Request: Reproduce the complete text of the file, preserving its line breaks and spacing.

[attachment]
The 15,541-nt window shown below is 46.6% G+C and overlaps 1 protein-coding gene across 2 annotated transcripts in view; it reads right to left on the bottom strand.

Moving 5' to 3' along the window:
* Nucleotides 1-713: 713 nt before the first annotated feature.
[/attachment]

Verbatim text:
The 15,541-nt window shown below is 46.6% G+C and overlaps 1 protein-coding gene across 2 annotated transcripts in view; it reads right to left on the bottom strand.

Moving 5' to 3' along the window:
* Nucleotides 1-713: 713 nt before the first annotated feature.